Psalm 19 begins with a beautiful affirmation that creation declares the glory of the Creator: “The heavens declare the glory of God, and the sky displays what his hands have made” (Psalm 19:1 GWN).
When the psalmist looked at the sky and marveled at the things God had made, he was acknowledging that the God in whom he believed was the creator of all things. The honor of God that the heavens declare includes all that the psalmist believed about his God, that is, creation reflects God’s wisdom, his power, his provisions, and above all, God’s faithfulness.
When the psalmist wrote these words he was unaware that among the many stars he saw in heaven, there were ten planets (if one includes Pluto as a planet) in the sky. The Greeks knew that there were “five planets visible to the naked eye, but they didn’t understand them as planets in our sense of the word. The word planet comes from a Greek adjective meaning wandering, used to modify the word star. Ancient astronomers distinguished two types of stars: fixed stars and wandering stars.”
Among these five “wandering stars” was the planet Mars, whom the Greeks called Ares, the son of Zeus and Hera, and the Greek god of war. The planet Mars is named after the Roman god of war called Mars. The Babylonians called the planet Mars, Nergal, a god of fire, war, and destruction.
Mars has caught the imaginations of almost every person living on earth today. NASA has planned a mission to Mars by 2030. The goal is to eventually have settlers on the planet and terraform it for permanent colonization. In preparation for this, NASA has sent various spacecrafts to Mars, including Curiosity, Opportunity, and the InSight spacecraft.
The Opportunity rover landed on Mars on January 25, 2004. A few months ago, NASA lost contact with Opportunity, but before contact was lost, Opportunity provided scientists with a voice from Mars. Here is how TIME reports what scientists have done to capture a song from Mars.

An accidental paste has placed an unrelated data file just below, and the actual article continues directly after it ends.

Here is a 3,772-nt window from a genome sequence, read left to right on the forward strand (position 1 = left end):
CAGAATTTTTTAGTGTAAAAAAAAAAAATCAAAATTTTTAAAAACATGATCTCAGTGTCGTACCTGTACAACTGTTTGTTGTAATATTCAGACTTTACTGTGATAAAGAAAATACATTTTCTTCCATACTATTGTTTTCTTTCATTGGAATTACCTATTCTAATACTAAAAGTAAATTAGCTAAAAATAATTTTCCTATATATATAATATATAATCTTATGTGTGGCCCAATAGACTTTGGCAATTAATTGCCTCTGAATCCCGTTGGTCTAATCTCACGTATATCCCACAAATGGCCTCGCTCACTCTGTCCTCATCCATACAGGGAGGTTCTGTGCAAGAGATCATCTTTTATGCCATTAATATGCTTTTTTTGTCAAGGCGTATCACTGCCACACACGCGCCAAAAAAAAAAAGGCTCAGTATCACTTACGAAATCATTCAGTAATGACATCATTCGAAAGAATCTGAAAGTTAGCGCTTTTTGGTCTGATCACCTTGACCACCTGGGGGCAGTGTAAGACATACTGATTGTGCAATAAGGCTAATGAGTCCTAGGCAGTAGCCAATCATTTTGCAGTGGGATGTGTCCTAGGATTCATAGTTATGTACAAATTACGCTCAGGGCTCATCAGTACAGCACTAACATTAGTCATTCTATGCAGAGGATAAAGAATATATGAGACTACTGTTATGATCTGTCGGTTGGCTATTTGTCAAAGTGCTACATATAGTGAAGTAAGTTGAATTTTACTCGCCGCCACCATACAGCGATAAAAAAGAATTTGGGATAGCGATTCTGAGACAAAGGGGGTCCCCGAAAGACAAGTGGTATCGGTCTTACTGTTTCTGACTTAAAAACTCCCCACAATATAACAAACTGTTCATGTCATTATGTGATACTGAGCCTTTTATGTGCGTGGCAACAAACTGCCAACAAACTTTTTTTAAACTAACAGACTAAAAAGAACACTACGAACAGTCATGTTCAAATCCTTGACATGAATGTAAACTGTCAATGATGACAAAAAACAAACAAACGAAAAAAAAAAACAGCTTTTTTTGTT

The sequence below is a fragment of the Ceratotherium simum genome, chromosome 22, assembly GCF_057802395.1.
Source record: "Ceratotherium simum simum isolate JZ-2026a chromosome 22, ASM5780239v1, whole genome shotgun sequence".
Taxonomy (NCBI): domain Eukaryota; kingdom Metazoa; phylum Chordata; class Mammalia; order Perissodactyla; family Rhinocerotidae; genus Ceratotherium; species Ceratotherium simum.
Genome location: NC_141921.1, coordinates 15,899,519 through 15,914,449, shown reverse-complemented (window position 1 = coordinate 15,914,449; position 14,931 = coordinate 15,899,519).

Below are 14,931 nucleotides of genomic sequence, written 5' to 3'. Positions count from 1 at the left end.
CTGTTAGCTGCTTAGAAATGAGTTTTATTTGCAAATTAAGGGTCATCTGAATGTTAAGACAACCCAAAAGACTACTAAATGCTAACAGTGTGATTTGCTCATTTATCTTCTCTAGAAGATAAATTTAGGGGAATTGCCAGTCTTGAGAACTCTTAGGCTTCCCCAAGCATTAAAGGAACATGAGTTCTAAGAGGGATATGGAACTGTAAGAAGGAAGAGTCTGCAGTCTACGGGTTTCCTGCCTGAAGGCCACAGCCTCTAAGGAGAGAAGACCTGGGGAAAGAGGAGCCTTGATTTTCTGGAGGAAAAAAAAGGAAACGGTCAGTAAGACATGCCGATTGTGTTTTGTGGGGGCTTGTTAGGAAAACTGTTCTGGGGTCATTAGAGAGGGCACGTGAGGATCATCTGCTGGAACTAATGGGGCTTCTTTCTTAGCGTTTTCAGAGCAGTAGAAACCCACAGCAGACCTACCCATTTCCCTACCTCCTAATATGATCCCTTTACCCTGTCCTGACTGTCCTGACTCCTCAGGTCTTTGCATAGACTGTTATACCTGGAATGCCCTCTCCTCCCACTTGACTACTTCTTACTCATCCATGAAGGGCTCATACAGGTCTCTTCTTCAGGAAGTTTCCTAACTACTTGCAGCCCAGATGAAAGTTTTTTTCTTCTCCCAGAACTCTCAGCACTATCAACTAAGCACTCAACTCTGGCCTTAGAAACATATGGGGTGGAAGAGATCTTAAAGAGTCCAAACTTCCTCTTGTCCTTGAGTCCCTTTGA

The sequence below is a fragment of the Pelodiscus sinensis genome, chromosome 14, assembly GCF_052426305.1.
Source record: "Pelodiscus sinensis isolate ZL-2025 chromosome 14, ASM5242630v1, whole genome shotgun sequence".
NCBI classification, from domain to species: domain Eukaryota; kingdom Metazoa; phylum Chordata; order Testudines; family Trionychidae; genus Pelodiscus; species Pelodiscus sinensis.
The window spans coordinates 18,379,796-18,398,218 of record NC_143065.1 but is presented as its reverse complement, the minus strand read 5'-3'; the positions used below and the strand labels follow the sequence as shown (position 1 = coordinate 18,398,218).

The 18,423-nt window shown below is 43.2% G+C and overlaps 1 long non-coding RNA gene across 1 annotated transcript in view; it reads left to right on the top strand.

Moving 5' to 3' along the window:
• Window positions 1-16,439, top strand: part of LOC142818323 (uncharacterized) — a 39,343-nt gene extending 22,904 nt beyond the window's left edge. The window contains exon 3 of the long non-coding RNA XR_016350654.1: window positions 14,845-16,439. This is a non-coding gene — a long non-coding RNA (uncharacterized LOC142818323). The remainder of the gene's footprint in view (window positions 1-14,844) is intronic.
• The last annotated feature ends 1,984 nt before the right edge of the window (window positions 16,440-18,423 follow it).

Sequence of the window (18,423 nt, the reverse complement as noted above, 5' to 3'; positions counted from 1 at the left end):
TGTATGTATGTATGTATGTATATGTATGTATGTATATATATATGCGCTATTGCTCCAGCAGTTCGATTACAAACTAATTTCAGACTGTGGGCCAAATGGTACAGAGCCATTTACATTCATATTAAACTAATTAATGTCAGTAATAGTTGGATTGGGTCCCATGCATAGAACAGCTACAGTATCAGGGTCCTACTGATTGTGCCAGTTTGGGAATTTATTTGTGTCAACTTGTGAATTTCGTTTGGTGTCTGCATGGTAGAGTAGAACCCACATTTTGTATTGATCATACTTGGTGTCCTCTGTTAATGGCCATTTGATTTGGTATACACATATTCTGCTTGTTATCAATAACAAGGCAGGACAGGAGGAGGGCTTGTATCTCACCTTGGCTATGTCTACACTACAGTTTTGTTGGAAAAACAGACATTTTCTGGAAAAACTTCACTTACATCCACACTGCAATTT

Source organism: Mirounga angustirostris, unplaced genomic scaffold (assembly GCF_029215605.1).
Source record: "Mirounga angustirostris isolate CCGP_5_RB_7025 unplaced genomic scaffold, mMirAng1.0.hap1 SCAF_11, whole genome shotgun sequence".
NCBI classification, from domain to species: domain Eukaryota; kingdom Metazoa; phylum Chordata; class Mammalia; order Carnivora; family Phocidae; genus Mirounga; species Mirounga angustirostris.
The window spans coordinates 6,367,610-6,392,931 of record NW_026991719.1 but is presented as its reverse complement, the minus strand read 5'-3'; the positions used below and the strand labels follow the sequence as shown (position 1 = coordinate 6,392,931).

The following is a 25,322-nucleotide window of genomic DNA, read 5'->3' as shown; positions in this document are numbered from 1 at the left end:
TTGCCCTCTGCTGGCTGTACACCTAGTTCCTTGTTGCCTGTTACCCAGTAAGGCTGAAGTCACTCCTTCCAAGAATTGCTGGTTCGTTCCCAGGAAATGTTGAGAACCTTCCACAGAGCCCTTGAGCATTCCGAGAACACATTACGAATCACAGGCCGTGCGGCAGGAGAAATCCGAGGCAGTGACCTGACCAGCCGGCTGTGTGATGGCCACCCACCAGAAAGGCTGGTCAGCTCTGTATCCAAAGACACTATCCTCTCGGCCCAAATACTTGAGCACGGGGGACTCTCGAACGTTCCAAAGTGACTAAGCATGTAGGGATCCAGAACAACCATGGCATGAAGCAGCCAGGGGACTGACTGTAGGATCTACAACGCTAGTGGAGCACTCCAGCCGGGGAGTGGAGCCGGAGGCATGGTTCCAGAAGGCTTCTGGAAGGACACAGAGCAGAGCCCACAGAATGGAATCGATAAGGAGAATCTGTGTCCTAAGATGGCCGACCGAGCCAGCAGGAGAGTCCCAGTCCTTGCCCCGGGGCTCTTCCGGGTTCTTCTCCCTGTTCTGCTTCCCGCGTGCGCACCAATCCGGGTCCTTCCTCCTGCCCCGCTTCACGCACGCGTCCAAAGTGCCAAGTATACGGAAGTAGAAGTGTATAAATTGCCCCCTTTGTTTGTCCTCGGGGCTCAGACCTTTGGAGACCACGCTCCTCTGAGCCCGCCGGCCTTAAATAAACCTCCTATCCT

At the 2018 Supercomputing Conference in Dallas on November 13, engineers from England’s University of Exeter unveiled what they dubbed a Martian “soundscape,” a two-minute harmonic composition that captures — or, more precisely, interprets — the sound of a sunrise on Mars. The particular sunrise they chose was a special one, the 5,000th Opportunity witnessed on Mars.
The Exeter engineers began with a picture of the sun hanging low over the Martian horizon, and then began analyzing and processing it a pixel at a time. The picture was scanned left to right, and each pixel was assigned a tone based on its color, brightness and, in the case of pixels making up the image of the ground, its terrain elevation. Brighter spots were assigned higher tones, with the highest of all sounding out when the scan passes the sun.
The technique, known as “data sonification,” serves more of an aesthetic purpose in this case than a practical one. It’s just plain pretty and just plain cool, and that’s more than enough. But it has other applications too.
“Image sonification … can be used in several domains, from studying certain characteristics of planet surfaces and atmospheres, to analyzing weather changes or detecting volcanic eruptions,” said Domenico Vicinanza, one of the developers of the Mars song, in a statement.
Below is what a sunrise on Mars sounds like:
“The heavens declare the glory of God, and the sky displays what his hands have made” (Psalm 19:1 GWN).
Claude F. Mariottini
Emeritus Professor of Old Testament
Northern Baptist Seminary
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